Believe it or not, scattered around the world is a small community whose members are united by an unusual passion: the toy piano.
Monica Pearce’s dog, Simon, is not among them, though he did sit in for a recent Brownsville Herald interview with Pearce, an experimental composer, at her home studio in Brownsville.
The Canada native, who moved to the Rio Grande Valley from Baton Rouge, La., in 2020, and to Brownsville last summer, writes for keyboard — including toy piano — and percussion. Her compositions have appeared on other albums over the years but now, as of Oct. 14, Pearce has her own album out, featuring exclusively her works performed by various A-list musicians.
The album is titled Textile Fantasies. The first track, “toile de jouy,” referring to an antique French fabric pattern, was written for and performed by harpsichord virtuoso Wesley Shen. It’s followed by “leather,” “chain maille,” “houndstooth,” “silks,” “velvet,” “damask” and “denim.” Discussing the idea behind the album, Pearce said it’s about capturing abstract concepts through music, “which can be really fun.”
The project started in 2015 with a few works she’d written all based on percussion and piano, she said.
“I wanted to do kind of a series of works that were based on a similar concept, because I would look at like visual art as … they get to do a whole show around a theme, and composers don’t usually get to do that in the same way,” Pearce said. “So I thought it would be really fun to work on something over the course of several years that would go in these different areas.
“And I always loved the idea of how textiles and patterns could play into music. Because you can look at a pattern and kind of look at the shapes and how they interact, and then try to find interesting ways to graft that onto a composition.”
“Chain maille,” a percussion piece that features among its instruments a chain-mail mask such as those worn by medieval knights, is slated to be performed at the University of Texas Rio Grande Valley later this fall. On Sept. 8, in a concert at UTRGV, guest pianist Kate Ledger from the University of York, England, premiered some of Pearce’s works alongside pieces from other experimental composers. Pearce herself performs “semi-regularly” on the toy piano, though not in the Valley so far, though she expects to at some point.
While Pearce’s compositions might sound, well, new, to the casual listener, she’s considered fairly accessible compared to more hardcore experimental composers, she said, describing the scene in general as “some people who are just very interested in hearing things that they haven’t heard before and new sounds that haven’t really been explored yet.”
“I think I’m in that middle ground,” she said.
Pearce, who’s played piano since she was a child, said her own journey down the experimental path began while she was at school.
“At a certain point when I was in university I was practicing and everything like that, and then I just found that I really enjoyed writing my own music instead of having to practice so often on really difficult pieces,” she said.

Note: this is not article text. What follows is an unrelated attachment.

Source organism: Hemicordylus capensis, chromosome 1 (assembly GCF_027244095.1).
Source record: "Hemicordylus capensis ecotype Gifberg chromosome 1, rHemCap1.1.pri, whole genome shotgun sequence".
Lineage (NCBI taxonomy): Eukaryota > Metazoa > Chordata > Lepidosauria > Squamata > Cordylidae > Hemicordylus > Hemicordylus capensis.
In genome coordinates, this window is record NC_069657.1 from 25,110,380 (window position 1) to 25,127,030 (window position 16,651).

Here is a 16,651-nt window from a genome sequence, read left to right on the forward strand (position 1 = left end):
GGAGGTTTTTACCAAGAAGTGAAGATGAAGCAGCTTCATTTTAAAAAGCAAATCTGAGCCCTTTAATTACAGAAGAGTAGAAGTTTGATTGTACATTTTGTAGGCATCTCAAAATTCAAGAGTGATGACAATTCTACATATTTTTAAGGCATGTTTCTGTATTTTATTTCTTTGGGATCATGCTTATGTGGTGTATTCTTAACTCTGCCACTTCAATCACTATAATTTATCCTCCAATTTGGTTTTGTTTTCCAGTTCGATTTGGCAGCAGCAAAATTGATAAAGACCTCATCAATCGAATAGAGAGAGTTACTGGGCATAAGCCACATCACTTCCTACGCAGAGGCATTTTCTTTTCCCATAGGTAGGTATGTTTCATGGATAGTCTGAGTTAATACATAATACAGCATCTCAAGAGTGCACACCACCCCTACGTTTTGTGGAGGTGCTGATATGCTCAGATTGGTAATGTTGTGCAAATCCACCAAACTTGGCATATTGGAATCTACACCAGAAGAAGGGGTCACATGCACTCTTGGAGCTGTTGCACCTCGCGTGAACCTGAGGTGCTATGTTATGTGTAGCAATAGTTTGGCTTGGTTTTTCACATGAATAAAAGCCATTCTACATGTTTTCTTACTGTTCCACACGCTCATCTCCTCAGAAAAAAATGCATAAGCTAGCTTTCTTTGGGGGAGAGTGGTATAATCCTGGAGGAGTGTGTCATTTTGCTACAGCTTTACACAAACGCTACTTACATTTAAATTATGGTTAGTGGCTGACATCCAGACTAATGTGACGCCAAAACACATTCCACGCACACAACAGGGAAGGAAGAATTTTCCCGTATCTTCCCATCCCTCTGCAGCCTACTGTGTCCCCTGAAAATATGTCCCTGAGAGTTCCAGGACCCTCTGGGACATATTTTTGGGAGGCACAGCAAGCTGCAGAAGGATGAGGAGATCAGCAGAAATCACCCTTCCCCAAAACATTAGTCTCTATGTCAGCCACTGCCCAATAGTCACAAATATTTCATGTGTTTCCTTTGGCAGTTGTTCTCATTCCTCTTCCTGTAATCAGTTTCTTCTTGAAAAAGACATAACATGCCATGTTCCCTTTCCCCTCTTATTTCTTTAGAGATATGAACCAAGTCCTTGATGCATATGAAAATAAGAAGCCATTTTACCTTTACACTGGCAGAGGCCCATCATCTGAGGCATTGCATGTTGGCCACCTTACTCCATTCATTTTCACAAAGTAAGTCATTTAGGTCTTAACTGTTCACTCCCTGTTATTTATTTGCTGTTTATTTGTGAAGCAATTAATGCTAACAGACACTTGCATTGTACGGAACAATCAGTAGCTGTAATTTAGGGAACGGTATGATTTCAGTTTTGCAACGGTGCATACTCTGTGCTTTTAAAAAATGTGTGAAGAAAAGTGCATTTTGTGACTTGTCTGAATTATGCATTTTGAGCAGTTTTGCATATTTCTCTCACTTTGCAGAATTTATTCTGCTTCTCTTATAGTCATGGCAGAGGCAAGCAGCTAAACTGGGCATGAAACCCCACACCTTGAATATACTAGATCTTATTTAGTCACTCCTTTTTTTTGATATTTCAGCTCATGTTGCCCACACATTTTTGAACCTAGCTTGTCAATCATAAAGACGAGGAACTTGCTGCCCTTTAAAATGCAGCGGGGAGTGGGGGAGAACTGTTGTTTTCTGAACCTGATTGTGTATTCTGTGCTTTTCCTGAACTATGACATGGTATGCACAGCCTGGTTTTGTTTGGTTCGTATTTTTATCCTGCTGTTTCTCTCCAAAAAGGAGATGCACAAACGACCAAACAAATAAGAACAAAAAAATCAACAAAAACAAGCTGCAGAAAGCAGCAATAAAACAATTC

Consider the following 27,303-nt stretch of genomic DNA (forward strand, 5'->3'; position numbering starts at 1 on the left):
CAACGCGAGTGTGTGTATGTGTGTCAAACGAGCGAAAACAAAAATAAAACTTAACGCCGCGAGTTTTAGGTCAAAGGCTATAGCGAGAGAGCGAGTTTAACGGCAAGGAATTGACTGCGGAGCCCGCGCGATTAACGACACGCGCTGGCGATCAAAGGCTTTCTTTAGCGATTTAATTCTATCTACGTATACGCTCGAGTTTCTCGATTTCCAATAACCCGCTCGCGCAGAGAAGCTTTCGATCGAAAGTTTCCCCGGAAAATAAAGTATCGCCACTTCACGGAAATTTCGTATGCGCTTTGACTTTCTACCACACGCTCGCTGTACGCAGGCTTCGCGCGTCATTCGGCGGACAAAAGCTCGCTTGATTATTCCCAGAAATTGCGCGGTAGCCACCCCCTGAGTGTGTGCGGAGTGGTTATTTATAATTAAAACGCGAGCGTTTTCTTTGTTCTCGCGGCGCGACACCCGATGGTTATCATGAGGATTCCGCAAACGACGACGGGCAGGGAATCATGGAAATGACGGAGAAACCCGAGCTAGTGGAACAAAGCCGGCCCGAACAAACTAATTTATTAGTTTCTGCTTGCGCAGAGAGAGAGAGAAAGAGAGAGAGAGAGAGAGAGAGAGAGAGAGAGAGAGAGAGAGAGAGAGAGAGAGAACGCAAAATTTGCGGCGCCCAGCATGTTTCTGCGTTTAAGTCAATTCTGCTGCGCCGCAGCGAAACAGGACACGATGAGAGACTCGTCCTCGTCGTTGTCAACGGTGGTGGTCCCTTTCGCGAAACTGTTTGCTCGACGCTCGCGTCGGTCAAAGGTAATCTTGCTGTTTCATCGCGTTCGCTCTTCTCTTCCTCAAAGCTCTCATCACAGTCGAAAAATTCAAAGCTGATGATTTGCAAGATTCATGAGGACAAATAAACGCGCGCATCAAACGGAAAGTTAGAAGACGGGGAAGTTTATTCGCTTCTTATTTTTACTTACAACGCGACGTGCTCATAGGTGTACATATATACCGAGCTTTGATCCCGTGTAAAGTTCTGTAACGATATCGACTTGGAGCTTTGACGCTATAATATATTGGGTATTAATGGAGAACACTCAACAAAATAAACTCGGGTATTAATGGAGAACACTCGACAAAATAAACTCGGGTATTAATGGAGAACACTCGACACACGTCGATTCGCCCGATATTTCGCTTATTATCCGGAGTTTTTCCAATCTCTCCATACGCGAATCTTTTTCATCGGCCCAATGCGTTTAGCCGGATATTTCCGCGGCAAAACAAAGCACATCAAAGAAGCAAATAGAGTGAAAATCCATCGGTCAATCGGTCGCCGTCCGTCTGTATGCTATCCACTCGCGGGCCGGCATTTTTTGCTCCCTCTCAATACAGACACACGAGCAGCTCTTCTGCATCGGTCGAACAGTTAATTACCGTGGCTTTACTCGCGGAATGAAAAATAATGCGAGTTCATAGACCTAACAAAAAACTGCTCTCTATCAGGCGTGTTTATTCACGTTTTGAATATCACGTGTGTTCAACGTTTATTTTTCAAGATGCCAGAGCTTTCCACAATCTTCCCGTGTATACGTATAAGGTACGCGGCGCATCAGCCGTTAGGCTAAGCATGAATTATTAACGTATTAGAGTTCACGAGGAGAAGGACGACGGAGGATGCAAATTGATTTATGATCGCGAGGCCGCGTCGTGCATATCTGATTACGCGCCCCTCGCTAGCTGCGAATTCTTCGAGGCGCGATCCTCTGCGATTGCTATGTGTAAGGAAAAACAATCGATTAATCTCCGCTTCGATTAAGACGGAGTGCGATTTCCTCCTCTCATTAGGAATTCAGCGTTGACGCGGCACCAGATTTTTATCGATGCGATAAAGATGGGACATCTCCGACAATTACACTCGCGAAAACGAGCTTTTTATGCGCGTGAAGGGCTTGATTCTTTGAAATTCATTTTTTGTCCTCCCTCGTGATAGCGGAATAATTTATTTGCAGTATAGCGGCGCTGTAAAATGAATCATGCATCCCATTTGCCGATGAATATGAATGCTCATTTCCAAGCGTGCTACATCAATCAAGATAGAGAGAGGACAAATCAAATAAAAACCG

Pearce remembers the first time she heard someone else performing something she’d written.
“There’s really just nothing like it, and the kind of connection you can have with a performer, it’s really special,” she said.
When composing, it’s important not to go beyond what’s actually possible for a musician to play, Pearce said.
“You have to imagine how they would do it and if it’ll fit their instrument,” she said. “Is it going to be incredibly inconvenient to play? You try and keep all those things in mind when you’re writing something.”
Though she performs occasionally, Pearce leaves most of the performing of her pieces to the ones who practice hours a day and “can take it the rest of the way and really make it special,” she said.
“I leave it to the professionals,” Pearce said. “Most of the stuff that I write is too hard for me to play.”
She composes mostly on piano, and a Yamaha upright model sits against a wall in Pearce’s home studio. Beside it, taking up much less space, is Simon’s nemesis: a toy piano. Explaining how she wound up in the toy-piano subset of the larger experimental music community, Pearce recalled that she’d finished her master’s degree and was living in Toronto.
“I was pretty burned out to be honest,” she said. “A lot of my friends were going on to do their doctorate, and I was just not feeling like academia was my path. And so right around that time I bought a toy piano. … I saw the toy piano as kind of like a playful instrument that could still have a lot of depth if you worked with it and wrote interesting music for it.
“And also the sound of it is really intriguing. It’s kind of imperfect in a way because the tuning of it is very strange. It can’t do the same things that a piano can do, but it can do other things that are very interesting and percussive.”
The late John Cage, considered one of the most influential composers of the 20th century, wrote a number of pieces for toy piano. To hear them performed by artists such as New York virtuoso Margaret Leng Tan, who worked with Cage, should banish any doubt that the toy piano is a legitimate musical instrument in the right hands.
Still, there will always be skeptics.
“Simon really likes the piano,” Pearce said. “He likes being around when I play, but he does not like the toy piano. Something about the frequency, he’s like, I’m out. Too loud, too weird.”
To hear tracks from Textile Fantasies and order a copy, go to centrediscs.bandcamp.com/album/textile-fantasies-3.
For more about Pearce’s compositions and projects, go to monicapearce.com.